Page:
DARPA Seeks Pathogen Detectors That Use CRISPR to Run 1,000 Tests at Once

Post Syndicated from Emily Waltz original https://spectrum.ieee.org/the-human-os/biomedical/diagnostics/darpa-wants-scifi-pathogen-detectors

The U.S. Department of Defense has put out a call to researchers to develop devices that detect pathogenic threats by performing up to 1,000 diagnostic tests in fewer than 15 minutes.

The devices ideally would determine the presence of a pathogen, and useful details about it, such as whether it’s a drug resistant variety, the severity of the infection, and any co-infections.

The Defense Advanced Research Projects Agency, or DARPA, which makes investments in breakthrough technologies on the military’s behalf, will oversee the initiative. 

Scientists have endeavored to make this sort of diagnose-anything, “Star Trek”-inspired device previously, without a lot of success. But DARPA is betting that new technology that leverages gene-editing techniques can achieve this goal.

If the project budget is approved by the White House, DARPA will be able to award more than US $60 million to proposers. An information session will be held in Atlanta on 11 December. DARPA program manager Renee Wegrzyn spoke with IEEE Spectrum about her vision for the these powerful devices. 

Wireless E-Skin Patch Conveys a Gentle Touch

Post Syndicated from Megan Scudellari original https://spectrum.ieee.org/the-human-os/biomedical/devices/wireless-eskin-patch-conveys-a-gentle-touch

A mother smiles at her toddler via a live video feed, then runs her fingers along the computer screen. Miles away, the boy feels the strokes of her hand on his back.

A man with a lower-arm amputation picks up a beer can with his prosthetic hand and feels the artificial fingers make contact with the can.

A gamer’s animated character is struck on the arm and shoulder by an opponent, and the gamer feels pressure on her corresponding body parts.

These are real-life applications of a new electronic skin technology from the lab of John Rogers and his colleagues at Northwestern University, detailed in a paper published today in the journal Nature. The soft, lightweight sheet of electronics is wireless, battery-free, sticks right to the skin, and re-creates a sensation of touch.

Expert Discusses Key Challenges for the Next Generation of Wearables

Post Syndicated from Michael Koziol original https://spectrum.ieee.org/the-human-os/biomedical/devices/wireless-wearables-for-biochemistry-still-need-a-handful-of-improvements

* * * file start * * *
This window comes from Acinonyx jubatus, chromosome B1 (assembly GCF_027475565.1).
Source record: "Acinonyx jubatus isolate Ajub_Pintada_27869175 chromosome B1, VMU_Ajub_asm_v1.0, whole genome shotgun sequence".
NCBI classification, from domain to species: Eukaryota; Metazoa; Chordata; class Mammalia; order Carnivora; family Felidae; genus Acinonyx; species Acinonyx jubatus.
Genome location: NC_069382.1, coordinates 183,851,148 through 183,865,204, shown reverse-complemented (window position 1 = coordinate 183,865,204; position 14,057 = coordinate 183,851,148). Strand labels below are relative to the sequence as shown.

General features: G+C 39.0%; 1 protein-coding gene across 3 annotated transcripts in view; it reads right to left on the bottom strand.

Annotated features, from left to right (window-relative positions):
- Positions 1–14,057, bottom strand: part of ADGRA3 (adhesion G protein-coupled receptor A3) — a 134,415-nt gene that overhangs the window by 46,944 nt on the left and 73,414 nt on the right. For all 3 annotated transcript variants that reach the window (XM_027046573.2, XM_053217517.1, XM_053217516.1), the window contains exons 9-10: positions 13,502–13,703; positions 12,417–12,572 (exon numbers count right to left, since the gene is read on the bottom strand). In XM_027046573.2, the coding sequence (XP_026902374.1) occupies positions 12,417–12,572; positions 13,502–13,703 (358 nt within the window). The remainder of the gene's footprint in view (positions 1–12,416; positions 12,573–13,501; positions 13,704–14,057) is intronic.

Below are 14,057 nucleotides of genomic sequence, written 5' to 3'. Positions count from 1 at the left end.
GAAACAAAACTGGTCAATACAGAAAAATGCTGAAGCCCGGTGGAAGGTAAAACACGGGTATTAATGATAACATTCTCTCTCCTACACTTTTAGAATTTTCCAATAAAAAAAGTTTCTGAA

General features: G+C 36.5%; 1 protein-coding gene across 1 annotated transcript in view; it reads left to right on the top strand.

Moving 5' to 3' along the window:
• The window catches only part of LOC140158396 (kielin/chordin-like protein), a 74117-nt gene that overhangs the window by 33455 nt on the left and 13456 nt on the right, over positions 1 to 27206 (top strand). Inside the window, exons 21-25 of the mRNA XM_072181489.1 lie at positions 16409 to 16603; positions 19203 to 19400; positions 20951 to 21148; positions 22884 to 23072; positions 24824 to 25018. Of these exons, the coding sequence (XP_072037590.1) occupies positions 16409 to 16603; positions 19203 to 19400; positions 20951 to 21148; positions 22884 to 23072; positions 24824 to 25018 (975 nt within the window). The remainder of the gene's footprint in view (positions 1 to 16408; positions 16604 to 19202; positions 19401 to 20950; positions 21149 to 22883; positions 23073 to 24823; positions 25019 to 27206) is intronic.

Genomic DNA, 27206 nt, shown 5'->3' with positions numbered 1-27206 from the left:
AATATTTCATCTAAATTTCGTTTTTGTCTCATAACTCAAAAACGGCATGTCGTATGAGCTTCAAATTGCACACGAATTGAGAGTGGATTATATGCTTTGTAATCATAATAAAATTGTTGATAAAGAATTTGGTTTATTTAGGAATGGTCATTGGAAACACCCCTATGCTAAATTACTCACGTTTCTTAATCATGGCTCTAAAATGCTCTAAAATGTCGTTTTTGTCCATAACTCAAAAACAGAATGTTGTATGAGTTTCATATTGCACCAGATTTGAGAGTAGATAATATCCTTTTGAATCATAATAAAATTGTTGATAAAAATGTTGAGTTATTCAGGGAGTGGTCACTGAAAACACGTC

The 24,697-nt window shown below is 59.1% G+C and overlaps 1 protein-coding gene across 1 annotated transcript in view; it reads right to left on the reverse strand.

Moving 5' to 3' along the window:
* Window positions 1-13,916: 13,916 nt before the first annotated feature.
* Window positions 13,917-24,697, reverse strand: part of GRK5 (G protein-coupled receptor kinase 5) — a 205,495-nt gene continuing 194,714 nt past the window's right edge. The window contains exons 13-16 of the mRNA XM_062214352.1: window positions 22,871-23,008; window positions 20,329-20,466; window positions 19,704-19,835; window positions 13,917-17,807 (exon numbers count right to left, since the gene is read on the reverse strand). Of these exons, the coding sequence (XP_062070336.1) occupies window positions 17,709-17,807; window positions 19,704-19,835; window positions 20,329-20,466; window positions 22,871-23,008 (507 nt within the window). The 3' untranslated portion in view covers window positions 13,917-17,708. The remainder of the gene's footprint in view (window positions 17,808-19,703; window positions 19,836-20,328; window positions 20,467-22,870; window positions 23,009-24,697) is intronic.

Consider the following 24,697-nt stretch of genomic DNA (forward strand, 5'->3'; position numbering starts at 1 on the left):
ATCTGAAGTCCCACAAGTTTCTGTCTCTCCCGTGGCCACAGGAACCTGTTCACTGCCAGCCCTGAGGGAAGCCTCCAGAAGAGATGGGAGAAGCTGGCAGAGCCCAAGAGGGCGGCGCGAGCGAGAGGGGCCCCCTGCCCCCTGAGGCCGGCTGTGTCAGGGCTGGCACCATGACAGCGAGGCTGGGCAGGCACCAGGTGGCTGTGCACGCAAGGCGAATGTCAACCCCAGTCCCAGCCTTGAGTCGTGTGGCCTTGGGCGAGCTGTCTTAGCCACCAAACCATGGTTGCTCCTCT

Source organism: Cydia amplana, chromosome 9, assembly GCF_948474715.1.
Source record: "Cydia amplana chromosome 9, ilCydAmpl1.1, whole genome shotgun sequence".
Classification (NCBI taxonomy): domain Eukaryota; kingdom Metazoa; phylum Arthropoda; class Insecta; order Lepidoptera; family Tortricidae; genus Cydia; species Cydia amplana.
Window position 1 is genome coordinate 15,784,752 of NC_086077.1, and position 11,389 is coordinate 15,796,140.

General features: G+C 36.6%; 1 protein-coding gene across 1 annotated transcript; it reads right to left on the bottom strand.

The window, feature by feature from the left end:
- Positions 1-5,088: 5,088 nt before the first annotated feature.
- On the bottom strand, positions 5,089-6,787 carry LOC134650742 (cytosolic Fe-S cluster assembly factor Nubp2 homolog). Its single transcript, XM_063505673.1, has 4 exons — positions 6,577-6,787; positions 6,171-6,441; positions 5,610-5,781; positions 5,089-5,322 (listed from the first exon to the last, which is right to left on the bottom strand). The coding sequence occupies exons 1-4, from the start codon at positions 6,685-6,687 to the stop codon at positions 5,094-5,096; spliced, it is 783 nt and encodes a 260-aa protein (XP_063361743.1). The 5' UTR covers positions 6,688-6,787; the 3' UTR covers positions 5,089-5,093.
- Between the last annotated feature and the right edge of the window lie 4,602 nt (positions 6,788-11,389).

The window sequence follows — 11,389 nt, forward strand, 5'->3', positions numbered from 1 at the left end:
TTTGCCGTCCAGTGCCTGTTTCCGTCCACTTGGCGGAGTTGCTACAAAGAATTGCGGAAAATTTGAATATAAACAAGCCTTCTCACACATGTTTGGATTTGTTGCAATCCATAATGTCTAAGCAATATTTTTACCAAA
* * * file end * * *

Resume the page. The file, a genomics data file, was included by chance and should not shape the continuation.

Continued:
For decades, pedometers have counted our steps and offered insights into mobility. More recently, smartwatches have begun to track a suite of vital signs in real-time. There is, however, a third category of information—in addition to mobility and vitals—that could be monitored by wearable devices: biochemistry.

To be clear, there are real-time biochemistry monitoring devices available like the FreeStyle Libre, which can monitor blood glucose in people with diabetes for 14 days at a time, relatively unobtrusively. But Joseph Wang, a professor of nanoengineering at the University of California, San Diego thinks there’s still room for improvement. During a talk about biochemistry wearables at ApplySci’s 12th Wearable Tech + Digital Health + Neurotech event at Harvard on 14 November, Wang outlined some of the key challenges to making such wearables as ubiquitous and unobtrusive as the Apple Watch.

Wang identified three engineering problems that must be tackled: flexibility, power, and treatment delivery. He also discussed potential solutions that his research team has identified for each of these problems.

New AI System Predicts Seizures With Near-Perfect Accuracy

Post Syndicated from Michelle Hampson original https://spectrum.ieee.org/the-human-os/biomedical/diagnostics/this-new-ai-system-can-predict-seizures-with-nearperfect-accuracy

For the roughly 50 million people worldwide with epilepsy, the exchange of electrical signals between cells in their brain can sometimes go haywire and cause a seizure—often with little to no warning. Two researchers at the University of Louisiana at Lafayette have developed a new AI-powered model that can predict the occurrence of seizures up to one hour before onset with 99.6 percent accuracy.

“Due to unexpected seizure times, epilepsy has a strong psychological and social effect on patients,” explains Hisham Daoud, a researcher who co-developed the new model.